by Anne Calder | Photos by Robin Ritoss
Karina Manta & Joe Johnson formed a new partnership in April 2014.
They recently reflected on their skating journeys and current competitive experiences.
Manta was five years old when she slipped on her first pair of skates and immediately begged for lessons. She soon realized she had discovered a hiding place from the hot Chandler, Arizona sun.
“There are actually more ice rinks than you would expect in warm Arizona,” Manta said. “They are definitely a great place to keep cool during the unbearable summer months.”
Johnson, on the other hand, was raised in the colder temperatures of Colorado, where he was attracted to the sport while watching the 2002 Olympics. However, it was not the jumps, spins and footwork that caught his eye. Instead, he was fascinated with all the stuffed animals thrown on the ice.
“I decided right then I’d like to do a sport where you got toys thrown at you when you were finished exercising,” Johnson said.
They each skated non-competitive singles into their mid teens until circumstances changed the direction of their skating.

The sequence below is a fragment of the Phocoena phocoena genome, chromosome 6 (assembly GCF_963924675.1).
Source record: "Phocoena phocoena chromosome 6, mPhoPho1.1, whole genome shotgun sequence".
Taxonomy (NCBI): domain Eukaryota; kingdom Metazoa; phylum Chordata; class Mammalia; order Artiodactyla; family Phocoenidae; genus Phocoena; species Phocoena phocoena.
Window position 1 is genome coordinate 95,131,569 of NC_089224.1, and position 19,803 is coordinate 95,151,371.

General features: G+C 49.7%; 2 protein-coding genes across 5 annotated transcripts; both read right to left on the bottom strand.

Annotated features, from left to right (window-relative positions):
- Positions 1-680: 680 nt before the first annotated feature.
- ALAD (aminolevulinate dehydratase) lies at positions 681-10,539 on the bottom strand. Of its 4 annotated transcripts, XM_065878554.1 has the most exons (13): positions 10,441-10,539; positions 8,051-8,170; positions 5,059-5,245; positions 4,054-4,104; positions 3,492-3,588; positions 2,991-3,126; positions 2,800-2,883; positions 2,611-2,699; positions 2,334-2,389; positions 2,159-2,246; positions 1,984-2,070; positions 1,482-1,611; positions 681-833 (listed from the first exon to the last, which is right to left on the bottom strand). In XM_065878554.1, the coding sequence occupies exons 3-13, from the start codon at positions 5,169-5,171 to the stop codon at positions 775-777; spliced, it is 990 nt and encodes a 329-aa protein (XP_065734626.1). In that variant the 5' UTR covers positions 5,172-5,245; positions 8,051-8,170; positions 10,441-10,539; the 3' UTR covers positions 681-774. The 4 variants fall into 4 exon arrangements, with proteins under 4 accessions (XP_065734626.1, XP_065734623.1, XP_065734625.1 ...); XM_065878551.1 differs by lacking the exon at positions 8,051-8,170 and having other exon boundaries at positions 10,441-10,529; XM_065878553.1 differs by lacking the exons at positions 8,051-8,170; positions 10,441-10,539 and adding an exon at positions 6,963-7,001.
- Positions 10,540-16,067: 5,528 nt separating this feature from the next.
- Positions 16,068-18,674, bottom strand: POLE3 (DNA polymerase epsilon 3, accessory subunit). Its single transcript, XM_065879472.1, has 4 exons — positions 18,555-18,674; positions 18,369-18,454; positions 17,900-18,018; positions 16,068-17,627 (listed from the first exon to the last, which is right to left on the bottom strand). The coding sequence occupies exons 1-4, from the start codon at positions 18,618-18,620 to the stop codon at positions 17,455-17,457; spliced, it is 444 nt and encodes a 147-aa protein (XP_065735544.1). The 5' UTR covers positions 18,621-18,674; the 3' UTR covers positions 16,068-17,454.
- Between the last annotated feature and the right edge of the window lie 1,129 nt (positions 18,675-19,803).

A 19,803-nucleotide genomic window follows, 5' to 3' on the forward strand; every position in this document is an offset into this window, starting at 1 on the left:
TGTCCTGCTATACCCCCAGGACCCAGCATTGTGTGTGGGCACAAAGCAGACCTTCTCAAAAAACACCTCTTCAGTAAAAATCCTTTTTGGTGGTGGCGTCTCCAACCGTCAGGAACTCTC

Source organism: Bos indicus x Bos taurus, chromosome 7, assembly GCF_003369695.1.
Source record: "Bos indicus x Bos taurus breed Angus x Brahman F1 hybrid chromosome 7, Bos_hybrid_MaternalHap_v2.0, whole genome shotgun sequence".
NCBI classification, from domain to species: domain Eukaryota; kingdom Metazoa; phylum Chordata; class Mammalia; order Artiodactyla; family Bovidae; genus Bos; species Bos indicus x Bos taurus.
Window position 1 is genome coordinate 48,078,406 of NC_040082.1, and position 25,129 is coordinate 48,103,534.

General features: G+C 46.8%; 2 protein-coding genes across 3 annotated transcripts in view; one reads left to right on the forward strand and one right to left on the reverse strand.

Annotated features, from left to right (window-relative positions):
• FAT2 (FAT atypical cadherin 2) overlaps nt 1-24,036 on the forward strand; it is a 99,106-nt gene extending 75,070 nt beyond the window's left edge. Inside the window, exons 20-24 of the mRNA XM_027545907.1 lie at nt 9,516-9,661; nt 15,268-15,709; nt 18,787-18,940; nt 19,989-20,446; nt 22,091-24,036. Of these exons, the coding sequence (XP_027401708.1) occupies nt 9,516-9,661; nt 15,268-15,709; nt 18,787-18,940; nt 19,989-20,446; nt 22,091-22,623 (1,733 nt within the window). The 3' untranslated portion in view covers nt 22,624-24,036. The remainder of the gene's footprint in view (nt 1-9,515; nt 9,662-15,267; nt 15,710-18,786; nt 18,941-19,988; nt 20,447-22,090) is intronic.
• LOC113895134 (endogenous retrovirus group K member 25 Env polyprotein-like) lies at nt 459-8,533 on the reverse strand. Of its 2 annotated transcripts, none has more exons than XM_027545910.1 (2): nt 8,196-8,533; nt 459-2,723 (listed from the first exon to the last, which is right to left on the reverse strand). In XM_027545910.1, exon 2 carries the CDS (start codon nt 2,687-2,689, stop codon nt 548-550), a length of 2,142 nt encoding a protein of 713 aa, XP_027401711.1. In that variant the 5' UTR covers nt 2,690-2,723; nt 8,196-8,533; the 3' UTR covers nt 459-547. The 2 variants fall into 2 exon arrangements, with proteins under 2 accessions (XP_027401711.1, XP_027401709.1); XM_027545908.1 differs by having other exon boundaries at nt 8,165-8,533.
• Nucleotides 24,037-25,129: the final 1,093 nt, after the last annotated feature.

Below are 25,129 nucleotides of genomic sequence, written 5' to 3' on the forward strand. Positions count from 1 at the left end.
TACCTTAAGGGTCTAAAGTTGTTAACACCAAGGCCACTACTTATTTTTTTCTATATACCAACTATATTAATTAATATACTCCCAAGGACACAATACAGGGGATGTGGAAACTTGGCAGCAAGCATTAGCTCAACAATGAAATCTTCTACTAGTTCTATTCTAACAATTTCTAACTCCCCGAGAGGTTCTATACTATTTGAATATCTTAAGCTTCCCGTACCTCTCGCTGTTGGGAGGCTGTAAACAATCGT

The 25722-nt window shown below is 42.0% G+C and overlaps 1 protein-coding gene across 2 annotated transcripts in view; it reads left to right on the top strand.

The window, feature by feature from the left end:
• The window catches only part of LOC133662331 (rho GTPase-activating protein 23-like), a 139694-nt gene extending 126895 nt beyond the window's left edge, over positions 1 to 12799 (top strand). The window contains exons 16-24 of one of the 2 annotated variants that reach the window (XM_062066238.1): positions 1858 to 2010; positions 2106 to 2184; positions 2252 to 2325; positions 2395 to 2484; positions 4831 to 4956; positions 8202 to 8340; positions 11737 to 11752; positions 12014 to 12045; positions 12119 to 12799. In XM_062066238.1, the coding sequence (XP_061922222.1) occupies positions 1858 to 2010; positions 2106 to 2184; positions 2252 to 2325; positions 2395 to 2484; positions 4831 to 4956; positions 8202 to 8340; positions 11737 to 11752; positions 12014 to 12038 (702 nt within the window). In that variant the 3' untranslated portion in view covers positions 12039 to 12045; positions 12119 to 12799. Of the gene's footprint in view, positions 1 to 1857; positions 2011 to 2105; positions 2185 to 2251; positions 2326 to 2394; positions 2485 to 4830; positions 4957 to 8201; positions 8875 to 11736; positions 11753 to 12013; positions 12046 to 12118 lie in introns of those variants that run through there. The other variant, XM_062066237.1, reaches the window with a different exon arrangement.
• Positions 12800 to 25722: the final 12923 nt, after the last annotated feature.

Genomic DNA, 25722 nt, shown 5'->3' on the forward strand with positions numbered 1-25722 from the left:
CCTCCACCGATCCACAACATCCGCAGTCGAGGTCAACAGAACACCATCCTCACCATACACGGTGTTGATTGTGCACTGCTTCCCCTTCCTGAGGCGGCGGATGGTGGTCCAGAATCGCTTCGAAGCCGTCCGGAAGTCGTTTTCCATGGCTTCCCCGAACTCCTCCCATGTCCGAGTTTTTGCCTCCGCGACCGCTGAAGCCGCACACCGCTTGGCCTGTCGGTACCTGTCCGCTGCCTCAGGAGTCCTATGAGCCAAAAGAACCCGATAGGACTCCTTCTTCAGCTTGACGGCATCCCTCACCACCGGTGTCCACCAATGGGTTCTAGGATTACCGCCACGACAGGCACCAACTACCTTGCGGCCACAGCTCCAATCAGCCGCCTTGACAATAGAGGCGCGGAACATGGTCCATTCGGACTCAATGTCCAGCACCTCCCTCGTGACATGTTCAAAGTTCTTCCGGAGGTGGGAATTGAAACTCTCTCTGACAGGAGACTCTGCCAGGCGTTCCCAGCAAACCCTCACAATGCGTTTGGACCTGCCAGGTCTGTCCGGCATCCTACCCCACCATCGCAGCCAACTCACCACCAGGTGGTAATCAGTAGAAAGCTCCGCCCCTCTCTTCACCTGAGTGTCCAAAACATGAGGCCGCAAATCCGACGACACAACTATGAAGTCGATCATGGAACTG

The Phoenix area had no ice dance coaches until Naomi Lang (five-time US National Ice Dance champion with Peter Tchernyshev) and Mark Fitzgerald moved to Gilbert, Arizona and began coaching at Manta’s rink.
“They held small intro-to-ice-dancing classes on Saturdays, and I immediately knew it was what I wanted to be doing,” Manta explained. “Ice dancing took my love of off-ice dance (ballet) and combined it with everything I enjoyed about skating. They are both such detail-oriented tasks.”
Johnson never had much success or desire to compete in singles, but did skate recreationally until he was 15. He was on the verge of being done with skating when he was asked to try ice dance.
“I fell instantly in love with it, primarily because it didn’t involve jumping, but also the focus on technique, the hours spent on perfecting details, the joy of consistency. I love those things,” revealed Johnson.